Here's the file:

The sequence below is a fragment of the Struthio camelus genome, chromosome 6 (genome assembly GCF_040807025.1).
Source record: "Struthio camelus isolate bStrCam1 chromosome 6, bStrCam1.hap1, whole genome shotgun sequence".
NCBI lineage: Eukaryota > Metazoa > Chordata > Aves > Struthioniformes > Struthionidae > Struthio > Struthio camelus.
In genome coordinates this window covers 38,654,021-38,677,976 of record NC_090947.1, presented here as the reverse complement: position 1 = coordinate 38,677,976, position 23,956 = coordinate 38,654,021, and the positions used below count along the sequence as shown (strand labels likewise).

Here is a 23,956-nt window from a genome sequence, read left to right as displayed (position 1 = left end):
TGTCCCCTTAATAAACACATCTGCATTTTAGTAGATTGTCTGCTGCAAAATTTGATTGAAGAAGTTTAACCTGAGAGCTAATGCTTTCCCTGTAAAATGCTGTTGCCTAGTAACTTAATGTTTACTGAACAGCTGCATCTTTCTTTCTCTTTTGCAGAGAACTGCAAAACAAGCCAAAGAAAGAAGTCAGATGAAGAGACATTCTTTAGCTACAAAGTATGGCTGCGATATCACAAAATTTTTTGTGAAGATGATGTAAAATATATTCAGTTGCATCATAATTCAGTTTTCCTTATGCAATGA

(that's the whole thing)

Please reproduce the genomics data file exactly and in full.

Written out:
The sequence below is a fragment of the Struthio camelus genome, chromosome 6 (genome assembly GCF_040807025.1).
Source record: "Struthio camelus isolate bStrCam1 chromosome 6, bStrCam1.hap1, whole genome shotgun sequence".
NCBI lineage: Eukaryota > Metazoa > Chordata > Aves > Struthioniformes > Struthionidae > Struthio > Struthio camelus.
In genome coordinates this window covers 38,654,021-38,677,976 of record NC_090947.1, presented here as the reverse complement: position 1 = coordinate 38,677,976, position 23,956 = coordinate 38,654,021, and the positions used below count along the sequence as shown (strand labels likewise).

Here is a 23,956-nt window from a genome sequence, read left to right as displayed (position 1 = left end):
TGTCCCCTTAATAAACACATCTGCATTTTAGTAGATTGTCTGCTGCAAAATTTGATTGAAGAAGTTTAACCTGAGAGCTAATGCTTTCCCTGTAAAATGCTGTTGCCTAGTAACTTAATGTTTACTGAACAGCTGCATCTTTCTTTCTCTTTTGCAGAGAACTGCAAAACAAGCCAAAGAAAGAAGTCAGATGAAGAGACATTCTTTAGCTACAAAGTATGGCTGCGATATCACAAAATTTTTTGTGAAGATGATGTAAAATATATTCAGTTGCATCATAATTCAGTTTTCCTTATGCAATGA